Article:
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Lab 10 Java Packages, Generics; 

Java Packages

A Java package is a grouping of classes similar to the notion of a directory is a grouping of files. Packages are used to help avoid name clashes and to hide particular pieces of code from the clients. A package has a name, such as utility or java.lang.util . In general, a package name is a series of strings of alphanumeric characters (starting with an alphabetic character) and separated by periods. To make a java class part of a particular package, say funList , you must add the declaration package funList ; to the very top of the class source file.

Also, you will need to put the file in the directory structure that mirrors the package name. For example, the java classes that belong to the package funList should be in a directory also named funList. If you don't do this, it will still compile, but it won't run correctly.

NOTE: DrJavalanguage levels do not support packaging. We must use Full Java to work with packages.

Exercises:

  • 1. Create a subdirectory called lab10 for all the files of this lab. Create and save a separate file for each of the following classes and interface.
  • 2. Add the declaration package funList ; to the top of IntList.java . Compile it using DrJavaTools/Compile Current document. You should get an error message saying that you are in the wrong package. Close the file for now.

You need to create a subdirectory called funList and move IntList.java into it.  The full class name for IntList is now funlist.IntList.

Reopen the file in the funList subdirectory. Now compile again. You should get error messages saying  it can't find class IntListVisitor and class ConsIntList this time.  You will need to package all the other classes/intefaces and move them into appropriate subdirectories.

  • 3. Add the package funList ; declaration to the top of EmptyIntList.java , ConstIntList.java , and IntListVisitor.java , and move them into the funList subdirectory. You should be able to compile each file individually. Try it.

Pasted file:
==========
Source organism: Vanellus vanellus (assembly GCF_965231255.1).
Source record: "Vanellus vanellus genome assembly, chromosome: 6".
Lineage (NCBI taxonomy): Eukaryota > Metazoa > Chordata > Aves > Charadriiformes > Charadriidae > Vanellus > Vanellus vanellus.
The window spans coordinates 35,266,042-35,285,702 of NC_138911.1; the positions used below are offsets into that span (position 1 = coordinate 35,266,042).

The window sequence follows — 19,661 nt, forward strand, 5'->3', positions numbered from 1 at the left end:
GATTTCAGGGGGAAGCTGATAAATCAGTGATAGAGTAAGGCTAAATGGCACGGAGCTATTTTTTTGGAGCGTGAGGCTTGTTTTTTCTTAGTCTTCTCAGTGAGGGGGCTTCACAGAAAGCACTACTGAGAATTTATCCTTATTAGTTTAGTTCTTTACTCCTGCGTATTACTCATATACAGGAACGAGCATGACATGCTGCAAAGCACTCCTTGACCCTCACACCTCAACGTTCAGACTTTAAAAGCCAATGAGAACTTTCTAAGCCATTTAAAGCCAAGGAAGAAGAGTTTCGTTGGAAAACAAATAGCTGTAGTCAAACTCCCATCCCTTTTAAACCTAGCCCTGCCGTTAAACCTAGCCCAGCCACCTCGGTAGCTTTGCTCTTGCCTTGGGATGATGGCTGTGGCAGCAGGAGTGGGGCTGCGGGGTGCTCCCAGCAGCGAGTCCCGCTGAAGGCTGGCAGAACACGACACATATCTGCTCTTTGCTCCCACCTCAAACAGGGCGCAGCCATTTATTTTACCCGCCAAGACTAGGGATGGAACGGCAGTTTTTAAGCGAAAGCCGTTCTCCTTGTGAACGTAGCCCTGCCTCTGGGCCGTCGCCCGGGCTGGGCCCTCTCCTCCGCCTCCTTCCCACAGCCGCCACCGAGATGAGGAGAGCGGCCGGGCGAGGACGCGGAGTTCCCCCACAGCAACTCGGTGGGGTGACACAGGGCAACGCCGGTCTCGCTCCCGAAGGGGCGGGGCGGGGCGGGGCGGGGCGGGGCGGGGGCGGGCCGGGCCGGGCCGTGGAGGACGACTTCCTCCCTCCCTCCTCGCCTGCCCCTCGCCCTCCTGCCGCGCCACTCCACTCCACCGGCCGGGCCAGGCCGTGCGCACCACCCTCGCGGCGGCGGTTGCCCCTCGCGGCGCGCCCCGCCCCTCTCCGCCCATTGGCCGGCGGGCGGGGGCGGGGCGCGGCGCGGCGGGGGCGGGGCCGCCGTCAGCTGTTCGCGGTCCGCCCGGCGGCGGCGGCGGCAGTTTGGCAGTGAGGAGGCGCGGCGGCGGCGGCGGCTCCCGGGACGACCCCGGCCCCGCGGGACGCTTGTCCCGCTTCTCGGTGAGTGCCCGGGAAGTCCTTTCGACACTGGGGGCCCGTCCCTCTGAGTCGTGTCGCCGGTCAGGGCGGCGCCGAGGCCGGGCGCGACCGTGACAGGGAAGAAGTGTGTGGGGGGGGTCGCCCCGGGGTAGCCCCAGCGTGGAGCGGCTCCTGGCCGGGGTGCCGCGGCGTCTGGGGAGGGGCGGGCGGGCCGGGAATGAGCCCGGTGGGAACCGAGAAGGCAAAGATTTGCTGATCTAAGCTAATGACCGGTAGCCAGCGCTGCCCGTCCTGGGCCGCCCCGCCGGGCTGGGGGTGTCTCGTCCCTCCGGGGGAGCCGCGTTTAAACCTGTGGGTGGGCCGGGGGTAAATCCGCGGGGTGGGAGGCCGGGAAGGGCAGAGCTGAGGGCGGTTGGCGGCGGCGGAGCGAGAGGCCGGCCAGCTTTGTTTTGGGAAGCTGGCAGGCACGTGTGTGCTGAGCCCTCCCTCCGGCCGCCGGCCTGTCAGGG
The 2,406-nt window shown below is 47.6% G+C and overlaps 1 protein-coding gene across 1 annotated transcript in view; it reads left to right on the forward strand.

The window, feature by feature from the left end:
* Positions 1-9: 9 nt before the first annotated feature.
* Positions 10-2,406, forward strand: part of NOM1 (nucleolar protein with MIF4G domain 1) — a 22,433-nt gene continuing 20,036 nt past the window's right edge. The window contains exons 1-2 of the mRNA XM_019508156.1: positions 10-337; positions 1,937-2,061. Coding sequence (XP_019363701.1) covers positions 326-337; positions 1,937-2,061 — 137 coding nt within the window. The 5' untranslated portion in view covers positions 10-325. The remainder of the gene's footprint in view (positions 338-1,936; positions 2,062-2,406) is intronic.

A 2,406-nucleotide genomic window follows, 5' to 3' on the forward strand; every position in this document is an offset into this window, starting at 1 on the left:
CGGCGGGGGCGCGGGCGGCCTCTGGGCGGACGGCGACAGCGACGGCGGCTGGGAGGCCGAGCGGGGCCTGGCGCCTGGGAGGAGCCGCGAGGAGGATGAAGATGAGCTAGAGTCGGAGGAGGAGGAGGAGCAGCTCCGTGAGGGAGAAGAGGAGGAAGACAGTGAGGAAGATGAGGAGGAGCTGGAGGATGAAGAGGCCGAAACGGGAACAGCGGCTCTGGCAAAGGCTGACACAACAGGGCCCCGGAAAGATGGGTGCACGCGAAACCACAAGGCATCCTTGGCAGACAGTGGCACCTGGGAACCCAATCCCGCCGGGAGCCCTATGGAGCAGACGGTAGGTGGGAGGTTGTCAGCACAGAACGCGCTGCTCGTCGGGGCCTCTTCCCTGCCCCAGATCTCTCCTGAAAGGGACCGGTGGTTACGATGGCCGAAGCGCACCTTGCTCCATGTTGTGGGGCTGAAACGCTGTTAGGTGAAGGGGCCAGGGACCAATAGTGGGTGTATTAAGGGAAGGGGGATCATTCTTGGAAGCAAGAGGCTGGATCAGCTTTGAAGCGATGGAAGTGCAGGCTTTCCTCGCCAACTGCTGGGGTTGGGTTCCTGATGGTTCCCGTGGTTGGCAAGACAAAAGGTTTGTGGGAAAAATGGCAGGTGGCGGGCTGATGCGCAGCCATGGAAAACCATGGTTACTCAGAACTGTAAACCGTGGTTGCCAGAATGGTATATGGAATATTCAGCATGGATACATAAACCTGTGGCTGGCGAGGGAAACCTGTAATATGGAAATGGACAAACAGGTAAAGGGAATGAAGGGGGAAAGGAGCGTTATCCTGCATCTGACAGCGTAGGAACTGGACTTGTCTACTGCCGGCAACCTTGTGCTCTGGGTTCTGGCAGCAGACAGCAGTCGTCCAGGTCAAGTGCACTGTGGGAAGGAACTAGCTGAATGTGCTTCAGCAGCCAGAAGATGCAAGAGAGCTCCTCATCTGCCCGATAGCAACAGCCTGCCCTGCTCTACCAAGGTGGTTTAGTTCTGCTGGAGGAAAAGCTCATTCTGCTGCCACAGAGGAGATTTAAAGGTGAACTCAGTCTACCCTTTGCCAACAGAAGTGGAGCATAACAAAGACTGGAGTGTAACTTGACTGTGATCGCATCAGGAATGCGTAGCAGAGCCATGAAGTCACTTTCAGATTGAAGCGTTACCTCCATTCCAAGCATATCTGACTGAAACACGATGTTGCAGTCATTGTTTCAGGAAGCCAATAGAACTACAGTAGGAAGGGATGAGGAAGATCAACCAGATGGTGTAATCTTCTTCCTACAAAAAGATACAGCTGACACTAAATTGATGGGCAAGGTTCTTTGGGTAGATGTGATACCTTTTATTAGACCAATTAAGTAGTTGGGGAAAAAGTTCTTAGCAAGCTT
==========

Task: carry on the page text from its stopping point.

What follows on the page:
Note: if you use the command window to compile with the command javac, you should always compile from your project's main directory. If you compile from within a package subdirectory, it doesn't find all the supporting definitions.

We can't run anything yet, because that's just a piece of the whole program.

  • 4. Create a JUnit test class called TestEmptyIntList . Do not make TestEmptyIntList.java part of the package. TestEmptyIntList.java does not have a package name, and is thus said to be in the no-name (or default) package.  Save TestEmptyList.java in lab10 subdirectory (right above funlist).

Add code to test the accept method of EmptyIntList . What can we do here?

If you try to compile TestEmptyIntList.java now, you will get an error message. Try it to see what happens.

You need to add the statement import funList.* ; to the top of TestEmptyIntList.java to indicate to the compiler that you are using all the public classes in that package. Try to compile it again.  Is everything OK?

Now, remove the public access from the EmptyIntList class. By default, a class is "package-private", i.e., it is known within the package, but not from outside.  Try to compile again.  You should see a few error messages saying that you can't use EmptyIntList.java because it is not public. This is because the TestEmptyIntList class is not part of the funList package. One way to resolve this problem by making TestEmptyIntList part of the funList package. A class of a package can access all the classes (public or "package-private") in the package. However this is not a good solution in general because a client may be using many classes from different packages, but no class can be part of more than one package. For now, just make EmptyIntList.java public again, and recompile TestEmptyIntList.java . You should get no error. Try to run Test_List.java now by click the Test button in DrJava.